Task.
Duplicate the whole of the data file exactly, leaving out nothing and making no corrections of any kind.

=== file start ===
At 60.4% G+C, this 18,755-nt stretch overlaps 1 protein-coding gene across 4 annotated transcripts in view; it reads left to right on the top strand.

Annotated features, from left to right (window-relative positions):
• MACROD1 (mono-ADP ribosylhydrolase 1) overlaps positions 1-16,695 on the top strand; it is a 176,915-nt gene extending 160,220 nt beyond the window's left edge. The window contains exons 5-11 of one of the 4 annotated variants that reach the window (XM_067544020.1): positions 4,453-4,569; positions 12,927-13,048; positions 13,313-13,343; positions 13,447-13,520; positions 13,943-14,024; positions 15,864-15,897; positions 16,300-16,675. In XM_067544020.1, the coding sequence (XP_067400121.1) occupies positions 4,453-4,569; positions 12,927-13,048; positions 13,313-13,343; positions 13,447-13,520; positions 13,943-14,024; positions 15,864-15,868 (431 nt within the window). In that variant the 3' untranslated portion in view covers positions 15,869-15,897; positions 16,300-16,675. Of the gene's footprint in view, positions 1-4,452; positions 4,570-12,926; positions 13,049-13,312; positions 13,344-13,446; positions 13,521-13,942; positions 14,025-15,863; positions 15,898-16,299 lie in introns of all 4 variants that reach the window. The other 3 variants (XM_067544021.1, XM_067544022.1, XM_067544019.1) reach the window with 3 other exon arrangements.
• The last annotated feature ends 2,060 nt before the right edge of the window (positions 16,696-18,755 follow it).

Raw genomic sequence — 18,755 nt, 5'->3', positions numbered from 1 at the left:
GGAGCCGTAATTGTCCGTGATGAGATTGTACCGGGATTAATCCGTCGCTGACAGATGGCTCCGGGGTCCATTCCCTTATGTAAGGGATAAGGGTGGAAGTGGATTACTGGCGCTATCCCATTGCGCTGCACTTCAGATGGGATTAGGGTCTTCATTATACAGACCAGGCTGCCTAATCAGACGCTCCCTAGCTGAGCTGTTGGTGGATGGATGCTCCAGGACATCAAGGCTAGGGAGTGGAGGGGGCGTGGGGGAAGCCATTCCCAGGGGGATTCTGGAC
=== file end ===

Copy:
At 60.4% G+C, this 18,755-nt stretch overlaps 1 protein-coding gene across 4 annotated transcripts in view; it reads left to right on the top strand.

Annotated features, from left to right (window-relative positions):
• MACROD1 (mono-ADP ribosylhydrolase 1) overlaps positions 1-16,695 on the top strand; it is a 176,915-nt gene extending 160,220 nt beyond the window's left edge. The window contains exons 5-11 of one of the 4 annotated variants that reach the window (XM_067544020.1): positions 4,453-4,569; positions 12,927-13,048; positions 13,313-13,343; positions 13,447-13,520; positions 13,943-14,024; positions 15,864-15,897; positions 16,300-16,675. In XM_067544020.1, the coding sequence (XP_067400121.1) occupies positions 4,453-4,569; positions 12,927-13,048; positions 13,313-13,343; positions 13,447-13,520; positions 13,943-14,024; positions 15,864-15,868 (431 nt within the window). In that variant the 3' untranslated portion in view covers positions 15,869-15,897; positions 16,300-16,675. Of the gene's footprint in view, positions 1-4,452; positions 4,570-12,926; positions 13,049-13,312; positions 13,344-13,446; positions 13,521-13,942; positions 14,025-15,863; positions 15,898-16,299 lie in introns of all 4 variants that reach the window. The other 3 variants (XM_067544021.1, XM_067544022.1, XM_067544019.1) reach the window with 3 other exon arrangements.
• The last annotated feature ends 2,060 nt before the right edge of the window (positions 16,696-18,755 follow it).

Raw genomic sequence — 18,755 nt, 5'->3', positions numbered from 1 at the left:
GGAGCCGTAATTGTCCGTGATGAGATTGTACCGGGATTAATCCGTCGCTGACAGATGGCTCCGGGGTCCATTCCCTTATGTAAGGGATAAGGGTGGAAGTGGATTACTGGCGCTATCCCATTGCGCTGCACTTCAGATGGGATTAGGGTCTTCATTATACAGACCAGGCTGCCTAATCAGACGCTCCCTAGCTGAGCTGTTGGTGGATGGATGCTCCAGGACATCAAGGCTAGGGAGTGGAGGGGGCGTGGGGGAAGCCATTCCCAGGGGGATTCTGGAC